PV Ontario Bureau
The summer heat wave broke, briefly, but anti-privatization activists in Brampton weren’t ready to chill out. More than two dozen turned out at the city’s Hydro One headquarters on August 14 to protest the Ontario government’s sale of the century-old public electrical utility.
The rally was organized by the GTA West Club of the Communist Party, and included participants from the Indo-Canadian Workers Association, the Rationalist Society and Concern Nepal Canada. They decorated Hydro One’s front yard with “Keep Hydro Public” lawn signs, and waved placards at the busy traffic. Scores of passing drivers honked, waved and shouted support, indicating the breadth of opposition to this sell-off.
Speaker Dave McKee, Ontario leader of the Communist Party, told the demonstration that opposition to the sale has continued to build. “Just before the Initial Public Offering, the largest IPO in memory in Ontario, public opposition was 58%. Astonishingly, this grew by 25% after the first tranche of shares was sold, and now a whopping 83% of Ontarians are against the Hydro One privatization.”
McKee also noted that 200 municipalities – one out of every two in Ontario – have passed resolutions against privatization. “This represents a massive basis for mobilizing people into the streets, which is what the Communist Party is encouraging.”
Participants unanimously agreed to send a message to the Liberal government of Kathleen Wynne, calling on her to stop the sell-off.
The Brampton rally was part of a surge of activity against the Hydro One sale, and against privatization in general. In February, several dozen Toronto activists gathered for an anti-privatization forum that included presentations on healthcare, post-secondary education, electricity, housing and public transit.
Speakers noted that the process of privatization is underway everywhere in Ontario, but that it takes different forms, depending on the conditions in each individual sector. In the case of Hydro One, the government is conducting an outright sale to the private sector. In healthcare, privatization often takes the form of for-profit clinics which offer services that have been delisted from public healthcare, or which are allowed – illegally – to operate in competition with public clinics.
In other areas, such as public transit, privatization often takes the form of contracting the private-sector to manage and oversee public programs and services. Virtually all sectors are seeing the increase of P3s – public private partnerships – to finance, build, maintain or upgrade public services. In all cases, services for people decline while corporate profits increase.
The provincial government claims that privatization is necessary because budget constraints mean that sufficient public funding is not available. Wynne constantly describes the Hydro One sell-off as the key to financing her government’s infrastructure program, an election promise that helped secure a Liberal majority in 2014.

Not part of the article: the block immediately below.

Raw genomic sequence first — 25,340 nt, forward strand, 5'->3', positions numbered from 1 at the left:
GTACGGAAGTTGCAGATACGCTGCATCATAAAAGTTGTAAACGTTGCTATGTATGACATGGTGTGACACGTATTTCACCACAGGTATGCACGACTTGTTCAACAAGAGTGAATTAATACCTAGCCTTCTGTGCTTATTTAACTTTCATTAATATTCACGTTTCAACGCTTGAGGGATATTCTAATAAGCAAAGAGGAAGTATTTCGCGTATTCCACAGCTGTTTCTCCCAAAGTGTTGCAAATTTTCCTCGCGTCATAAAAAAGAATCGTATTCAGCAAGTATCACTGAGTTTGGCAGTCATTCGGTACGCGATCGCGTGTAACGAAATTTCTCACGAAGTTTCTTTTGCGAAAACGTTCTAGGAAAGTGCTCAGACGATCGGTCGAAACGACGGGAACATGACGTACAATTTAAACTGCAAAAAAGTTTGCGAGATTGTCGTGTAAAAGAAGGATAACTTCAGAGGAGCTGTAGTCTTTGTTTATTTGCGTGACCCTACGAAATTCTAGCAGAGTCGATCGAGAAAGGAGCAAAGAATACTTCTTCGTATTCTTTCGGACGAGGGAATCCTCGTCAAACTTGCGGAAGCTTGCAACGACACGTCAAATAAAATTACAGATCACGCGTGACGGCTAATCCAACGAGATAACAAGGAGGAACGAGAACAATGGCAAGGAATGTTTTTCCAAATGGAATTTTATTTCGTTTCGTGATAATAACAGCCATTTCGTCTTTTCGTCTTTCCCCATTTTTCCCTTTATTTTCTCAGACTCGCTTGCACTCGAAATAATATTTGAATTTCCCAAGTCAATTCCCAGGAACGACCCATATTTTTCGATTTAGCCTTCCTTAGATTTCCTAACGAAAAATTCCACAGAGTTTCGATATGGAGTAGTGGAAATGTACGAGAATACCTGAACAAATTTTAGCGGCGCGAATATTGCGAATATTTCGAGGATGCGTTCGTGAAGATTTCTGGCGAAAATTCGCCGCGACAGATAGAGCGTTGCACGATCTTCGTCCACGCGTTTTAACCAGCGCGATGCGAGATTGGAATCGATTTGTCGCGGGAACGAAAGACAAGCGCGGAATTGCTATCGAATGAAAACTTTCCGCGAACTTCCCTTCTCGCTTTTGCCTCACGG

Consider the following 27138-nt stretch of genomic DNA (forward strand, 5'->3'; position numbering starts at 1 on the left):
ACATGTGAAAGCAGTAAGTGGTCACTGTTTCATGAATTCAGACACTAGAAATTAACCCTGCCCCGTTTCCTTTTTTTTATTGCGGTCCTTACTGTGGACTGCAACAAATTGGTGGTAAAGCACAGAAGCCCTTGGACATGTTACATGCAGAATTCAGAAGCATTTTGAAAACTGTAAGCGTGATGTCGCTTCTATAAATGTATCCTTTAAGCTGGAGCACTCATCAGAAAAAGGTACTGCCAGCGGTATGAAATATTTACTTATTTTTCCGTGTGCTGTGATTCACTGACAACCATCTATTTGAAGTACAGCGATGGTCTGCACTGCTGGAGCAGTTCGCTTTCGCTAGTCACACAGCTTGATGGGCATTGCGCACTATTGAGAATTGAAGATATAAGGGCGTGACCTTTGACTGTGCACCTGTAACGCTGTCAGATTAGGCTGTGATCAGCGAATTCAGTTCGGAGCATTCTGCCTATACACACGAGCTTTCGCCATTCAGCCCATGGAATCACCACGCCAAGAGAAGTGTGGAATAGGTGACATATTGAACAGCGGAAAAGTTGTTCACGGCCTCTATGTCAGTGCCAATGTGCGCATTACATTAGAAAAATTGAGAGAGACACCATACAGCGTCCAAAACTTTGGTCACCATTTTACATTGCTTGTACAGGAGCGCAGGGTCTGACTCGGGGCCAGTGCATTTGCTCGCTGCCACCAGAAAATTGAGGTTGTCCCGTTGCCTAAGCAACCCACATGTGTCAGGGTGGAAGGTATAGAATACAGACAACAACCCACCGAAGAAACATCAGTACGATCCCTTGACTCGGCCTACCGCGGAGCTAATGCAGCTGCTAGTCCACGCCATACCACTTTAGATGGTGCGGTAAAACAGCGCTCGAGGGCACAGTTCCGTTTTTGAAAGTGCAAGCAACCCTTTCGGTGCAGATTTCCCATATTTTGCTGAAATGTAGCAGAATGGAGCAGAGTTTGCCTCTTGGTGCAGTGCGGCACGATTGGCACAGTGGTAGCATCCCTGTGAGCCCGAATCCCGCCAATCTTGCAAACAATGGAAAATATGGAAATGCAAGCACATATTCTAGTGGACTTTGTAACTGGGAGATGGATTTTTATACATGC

The reality, though, is that privatization is a dead-end for public services. The Hydro One deal is the largest privatization in memory, estimated to yield $9 billion, but the government has committed to using $5 billion to pay down debt. That leaves $4 billion to be used for services and infrastructure – money that Hydro One’s annual profit payments of nearly $1 billion would provide to the public over four years.
After that, these profits will go straight into corporate bank accounts and the people of Ontario will be stuck with a big loss.
It’s a similar, sad story for the other sectors facing privatization.
But it doesn’t have to be this way. Since 1995, when the Mike Harris Conservatives were elected, the Ontario government has aggressively pursued a policy of tax cuts for corporations and the very rich.
Currently, Ontario is one of, if not the lowest corporate tax jurisdiction in North America, at just 11%. A recent report by the Ontario Public Service Employees Union indicated that since 1995, all of the tax cuts in Ontario add up to $18 billion in lost public revenue each year. This is money that is badly needed for health, education, public transit, job creation and infrastructure. But instead of restoring this funding, the Wynne government has a strategy to sell public assets like Hydro One, the LCBO (liquor retailer), public schools, water and wastewater services.
The good news is that working people in Ontario are organizing against this criminal theft, and beginning to pull together to forge a united movement against privatization. A lot more needs to be done, though. Public forums, where activists share details of the corporate attack and of their own tactics, are important but they are only one piece of the struggle. The forces pushing privatization are extremely powerful and well funded, and the fightback needs to be even stronger. Ontario needs a funded, united movement against privatization, one that can engage millions of people into a sustained and escalating campaign. For this to develop, working people rely on the trade union movement.
Says McKee, “Imagine a province-wide day of action, in which communities across Ontario had rallies like the one in Brampton. That kind of organization and mobilization is what we need to force the government to halt and reverse these privatizations. It needs to be built, it can be built, and it starts with the working people insisting that another Ontario is possible.”